- Sex ratio at birth (SRB) is below 900 in Telangana, Himachal Pradesh, Goa, Dadra & Nagar Haveli and Daman & Diu, While majority of the states are in normal sex ratio of 952 or above. Aspirants can go through the details of Sex Ratio on the linked page.
- Infant & Child Mortalities; Neonatal Mortality Rate, Infant mortality Rate, and Under 5 Mortality Rate – Infant and child mortality rates across most Indian states have declined. Read in detail about the Infant Mortality on the linked page.
- Sikkim, Jammu & Kashmir, Goa and Assam were the best performers as they witnessed a steep reduction in neonatal mortality rate (NMR), infant mortality rate (IMR) and under-five mortality rate (U5MR).
Also read about the Neonatal and Maternal Tetanus on the given link.
- Tripura, Andaman & Nicobar Island, Meghalaya and Manipur Recorded a spike in all three categories of child mortality.
- Bihar registered the highest prevalence of NMR (34), IMR (47), and U5MR (56) across 22 surveyed states and Union territories while Kerala reported the lowest death rates.
- The child mortality rate of Maharashtra remained unchanged in the last five years.
- Spousal Violence has witnessed an increase in five states, namely Sikkim, Maharashtra, Himachal Pradesh, Assam and Karnataka where Karnataka witnessed the largest increase in spousal violence, from 20.6% in NFHS 4 to 44.4% in NFHS-5.
Read in details about the following for comprehensive preparation-
- Child nutrition indicators show a mixed pattern across states. While the situation improved in many States and Union Territories, there has been minor deterioration in others.
- Malnutrition has worsened. Stunting has risen in 11 out of 18 states. Wasting was going up in 14 states.
- Stunting: 13 out of 22 states and UTs surveyed, recorded a rise in the percentage of stunting in children.
- Wasted: 12 out of 22 states and UTs surveyed, recorded a rise in the percentage of children under five years who are wasted in comparison to NFHS-4.
- Overweight: 20 states and UTs have recorded a rise in the percentage of children under 5 years who are overweight.
- Diarrhoea: Children with diarrhoea in the two weeks preceding the survey also jumped to 7.2% from 6.6%.
Check out the following links for relevant details –
- What is Malnutrition – Types, Impacts, Causes
- National Nutrition Strategy 2017 of NITI Aayog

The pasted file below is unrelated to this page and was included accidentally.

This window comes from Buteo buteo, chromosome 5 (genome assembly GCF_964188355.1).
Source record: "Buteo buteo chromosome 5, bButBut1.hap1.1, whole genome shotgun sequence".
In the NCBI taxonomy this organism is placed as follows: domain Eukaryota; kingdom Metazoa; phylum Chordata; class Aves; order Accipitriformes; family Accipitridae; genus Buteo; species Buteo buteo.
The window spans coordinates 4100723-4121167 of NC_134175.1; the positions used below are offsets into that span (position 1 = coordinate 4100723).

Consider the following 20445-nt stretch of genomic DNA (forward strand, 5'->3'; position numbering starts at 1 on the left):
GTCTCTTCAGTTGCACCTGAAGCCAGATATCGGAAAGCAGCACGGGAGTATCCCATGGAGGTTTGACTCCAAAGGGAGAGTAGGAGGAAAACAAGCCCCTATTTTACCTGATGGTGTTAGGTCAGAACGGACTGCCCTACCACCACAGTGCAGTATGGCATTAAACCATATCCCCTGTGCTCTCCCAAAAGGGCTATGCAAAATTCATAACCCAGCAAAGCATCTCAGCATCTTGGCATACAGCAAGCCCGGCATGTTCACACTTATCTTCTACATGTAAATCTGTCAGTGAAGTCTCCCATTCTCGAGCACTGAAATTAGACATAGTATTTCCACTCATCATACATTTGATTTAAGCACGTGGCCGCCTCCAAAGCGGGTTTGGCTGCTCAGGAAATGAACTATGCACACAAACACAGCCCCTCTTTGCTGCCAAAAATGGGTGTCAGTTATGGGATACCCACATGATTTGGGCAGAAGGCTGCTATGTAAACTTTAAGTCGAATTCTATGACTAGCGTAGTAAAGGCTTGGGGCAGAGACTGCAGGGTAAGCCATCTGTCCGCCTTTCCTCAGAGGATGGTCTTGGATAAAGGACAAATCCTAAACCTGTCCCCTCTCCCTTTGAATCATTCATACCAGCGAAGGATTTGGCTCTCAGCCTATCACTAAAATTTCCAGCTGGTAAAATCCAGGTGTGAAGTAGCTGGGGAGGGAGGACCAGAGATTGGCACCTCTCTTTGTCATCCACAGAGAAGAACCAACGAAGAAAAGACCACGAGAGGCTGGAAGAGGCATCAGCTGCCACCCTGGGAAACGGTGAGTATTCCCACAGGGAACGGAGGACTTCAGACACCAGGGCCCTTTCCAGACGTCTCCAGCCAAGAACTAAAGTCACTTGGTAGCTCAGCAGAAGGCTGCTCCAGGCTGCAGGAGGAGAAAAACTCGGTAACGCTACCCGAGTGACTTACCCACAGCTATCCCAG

- Nutrition and India
- Child Health Programs in India
- Poshan Abhiyaan – Features, Significance, Concerns
Quick Facts on National Family Health Survey (NFHS) for UPSC
Who Published NFHS?
MOHFW has appointed International Institute for Population Sciences (IIPS), Mumbai as the Nodal agency. IIPS has collaborated with the following international agencies for the successful conduct of the survey.
- ORC, Macro, Maryland, USA
- East-West Centre, Honolulu, Hawaii, USA
Note: in NFHS 4 and NFHS 5, along with USAID and ICF; DFID, the Bill and Melinda Gates Foundation, UNICEF, UNFPA, and the MacArthur Foundation, as well as the Indian Government also supported the surveys in a major way.
Which Agencies Provided the Funding for NFHS?
Many international agencies and the Central Government Ministry have provided the necessary funds to carry out the survey.
- United States Agency for International Development (USAID)
- United Nations Children’s Fund (UNICEF)
- Bill and Melinda Gates Foundation
- United Nations Population Fund (UNFPA)
- MOHFW, Government of India
Also, the data that is published by the Ministry is also used by the WHO, World Bank & UNICEF.
What is NFHS-4?
It is the Fourth Round of National Family Health Survey conducted under the aegis of the Ministry of Health and Family Welfare (MOHFW). The following are some of the major highlights of the program.
- District level estimates on many indicators were provided for the first time.
- 14 Field agencies were involved in the collection of data
- Gathered information from approximately 6 lakh households.
- Survey took information from approximately 7 lakh women and 1 lakh men.
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FAQ about National Family Health Survey